412 Esperanto in my life (5)

Turning professional

The dates of events in the next few years are a bit hazy; I’ve tried to work out what happened when, but I’m still not sure of everything.
I can say for certain that in 1971 I was working in Westminster City Libraries and had moved from being No. 2 in the music department at Porchester Road (Paddington) Library to become no. 2 in the music department at Charing Cross Library. This was a kind of promotion as I now had two subordinates rather than one.

By the time of the London World Congress in 1971 it was already known that the next would be in Portland, Oregon; and as I was having a cheap year in 1971 it seemed perfectly possible to get some money saved up for a really big one in 1972. So I went to the Post Office and opened a Savings Account into which I put a surprisingly large amount of money each month (I had no expensive habits in those days). When time rolled on to the end of 1971 I could see that I would probably have enough for the complete package that was on offer, including a follow-up week in San Francisco. The usual way of these things is that the sooner you sign up the less you pay, so I signed up.

It was more than a little of surprise when I came to book the necessary time off work and was told that the weeks in question were already fully booked (it was, and apparently still is, standard practice in public libraries that only a given number of people can be on leave at any one time). All I could do at the time was say fairly angry things to anyone who would listen; but I was determined that, come what might, I would be taking the flight to Vancouver that August.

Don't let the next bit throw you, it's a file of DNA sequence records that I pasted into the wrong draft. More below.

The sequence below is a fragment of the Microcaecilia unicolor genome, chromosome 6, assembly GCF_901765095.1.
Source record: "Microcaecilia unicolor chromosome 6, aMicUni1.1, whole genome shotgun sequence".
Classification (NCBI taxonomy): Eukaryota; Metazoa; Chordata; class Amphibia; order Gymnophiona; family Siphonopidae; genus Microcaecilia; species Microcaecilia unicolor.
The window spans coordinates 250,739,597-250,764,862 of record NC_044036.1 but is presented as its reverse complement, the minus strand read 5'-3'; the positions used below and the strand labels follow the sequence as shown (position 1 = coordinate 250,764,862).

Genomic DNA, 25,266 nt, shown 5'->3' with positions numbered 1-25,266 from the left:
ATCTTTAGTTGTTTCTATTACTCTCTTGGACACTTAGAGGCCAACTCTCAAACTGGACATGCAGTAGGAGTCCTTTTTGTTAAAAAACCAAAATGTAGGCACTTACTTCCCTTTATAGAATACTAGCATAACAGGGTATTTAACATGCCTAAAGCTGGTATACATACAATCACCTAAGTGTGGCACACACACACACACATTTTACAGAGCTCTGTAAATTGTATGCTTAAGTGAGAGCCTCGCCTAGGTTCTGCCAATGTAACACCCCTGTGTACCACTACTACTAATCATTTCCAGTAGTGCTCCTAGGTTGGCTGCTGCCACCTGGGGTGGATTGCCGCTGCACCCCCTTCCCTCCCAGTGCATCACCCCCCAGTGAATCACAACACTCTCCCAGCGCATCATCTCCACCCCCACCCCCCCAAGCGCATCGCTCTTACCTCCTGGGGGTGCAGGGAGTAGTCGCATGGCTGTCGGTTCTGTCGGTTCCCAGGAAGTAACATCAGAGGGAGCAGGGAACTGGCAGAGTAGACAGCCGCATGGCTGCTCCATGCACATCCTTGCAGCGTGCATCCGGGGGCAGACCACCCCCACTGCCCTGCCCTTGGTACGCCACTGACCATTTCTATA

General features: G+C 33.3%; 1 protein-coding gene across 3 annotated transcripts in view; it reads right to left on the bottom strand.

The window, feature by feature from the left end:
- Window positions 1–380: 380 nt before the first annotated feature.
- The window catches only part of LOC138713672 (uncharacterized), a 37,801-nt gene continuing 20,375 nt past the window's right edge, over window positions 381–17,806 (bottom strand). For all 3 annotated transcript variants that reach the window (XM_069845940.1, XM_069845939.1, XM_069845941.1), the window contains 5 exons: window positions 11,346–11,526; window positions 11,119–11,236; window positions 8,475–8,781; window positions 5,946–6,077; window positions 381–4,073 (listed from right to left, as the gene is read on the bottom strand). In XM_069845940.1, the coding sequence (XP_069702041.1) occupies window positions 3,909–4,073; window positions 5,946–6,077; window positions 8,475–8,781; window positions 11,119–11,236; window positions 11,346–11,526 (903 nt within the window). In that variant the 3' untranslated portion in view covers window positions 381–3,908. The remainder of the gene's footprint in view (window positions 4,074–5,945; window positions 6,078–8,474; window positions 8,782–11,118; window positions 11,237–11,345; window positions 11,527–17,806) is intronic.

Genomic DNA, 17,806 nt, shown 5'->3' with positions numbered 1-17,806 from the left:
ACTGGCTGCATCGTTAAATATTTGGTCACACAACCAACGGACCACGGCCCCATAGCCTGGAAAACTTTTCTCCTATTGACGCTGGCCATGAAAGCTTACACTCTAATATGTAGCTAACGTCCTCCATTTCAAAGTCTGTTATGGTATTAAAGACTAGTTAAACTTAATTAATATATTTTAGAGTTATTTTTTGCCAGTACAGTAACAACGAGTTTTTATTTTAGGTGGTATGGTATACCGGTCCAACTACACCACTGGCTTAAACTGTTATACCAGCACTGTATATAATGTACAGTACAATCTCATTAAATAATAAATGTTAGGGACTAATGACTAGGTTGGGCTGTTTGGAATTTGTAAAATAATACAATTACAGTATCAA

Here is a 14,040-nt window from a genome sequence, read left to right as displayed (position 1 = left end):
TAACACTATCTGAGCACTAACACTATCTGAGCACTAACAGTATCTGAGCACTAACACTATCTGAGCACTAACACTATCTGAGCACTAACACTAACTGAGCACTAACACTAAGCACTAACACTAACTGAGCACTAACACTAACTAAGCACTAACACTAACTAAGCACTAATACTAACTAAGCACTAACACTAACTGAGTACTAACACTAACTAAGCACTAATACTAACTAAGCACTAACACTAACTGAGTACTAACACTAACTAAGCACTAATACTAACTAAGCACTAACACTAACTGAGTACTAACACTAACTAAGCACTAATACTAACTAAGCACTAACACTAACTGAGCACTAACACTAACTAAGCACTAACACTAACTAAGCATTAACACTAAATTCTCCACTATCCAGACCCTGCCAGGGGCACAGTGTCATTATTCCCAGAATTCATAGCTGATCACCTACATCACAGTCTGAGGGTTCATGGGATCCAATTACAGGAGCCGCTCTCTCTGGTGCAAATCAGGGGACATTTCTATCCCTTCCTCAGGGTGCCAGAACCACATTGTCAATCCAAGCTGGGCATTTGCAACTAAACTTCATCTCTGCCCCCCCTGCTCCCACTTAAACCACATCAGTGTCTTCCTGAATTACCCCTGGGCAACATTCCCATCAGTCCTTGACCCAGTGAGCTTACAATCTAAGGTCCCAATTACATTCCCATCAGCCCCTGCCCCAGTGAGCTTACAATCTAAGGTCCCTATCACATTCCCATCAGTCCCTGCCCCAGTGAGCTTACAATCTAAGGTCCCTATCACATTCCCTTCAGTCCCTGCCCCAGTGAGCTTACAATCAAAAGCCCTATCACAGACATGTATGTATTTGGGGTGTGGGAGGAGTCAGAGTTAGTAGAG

Quite by chance, reading the monthly magazine Esperanto, I noticed that there was a vacancy advertised in the international Esperanto headquarters in Rotterdam. The vacancy was in their book sales department, which, of all the jobs done there, seemed the most suitable for a librarian. I immediately sent off an application – there probably weren’t many others – they interviewed me and gave me the job, and I handed in my notice to Westminster City Libraries.

I felt quite good about giving them no more than the absolute minimum one months’ notice. When the boss said this was a bit too sudden I was able to say, quite truthfully, that they needed me in Rotterdam urgently as work was already very behindhand.

I was there about three years; looking back at that time it seems a great deal longer. They were eventful years; they may only have been 5% of my life (so far) but they changed absolutely everything. As and when the pages exist, you’ll find the Rotterdam years in Places in my life (910), Home Sweet Home (643), Work in my life (331) and People in my life (920). The trip to America was a major event and will doubtless appear in Traveller’s Tales (910.4).

Work can be interesting, especially if someone else is doing it, so a visit to p. 331 may be worthwhile. And to find out how  I came to return to England engaged to be married, look for Maria Frus in p. 920.  The rest of my Esperanto activity, although it spans 30 years, can probably fit in one page, for which I can think of no better title than “Part 6”

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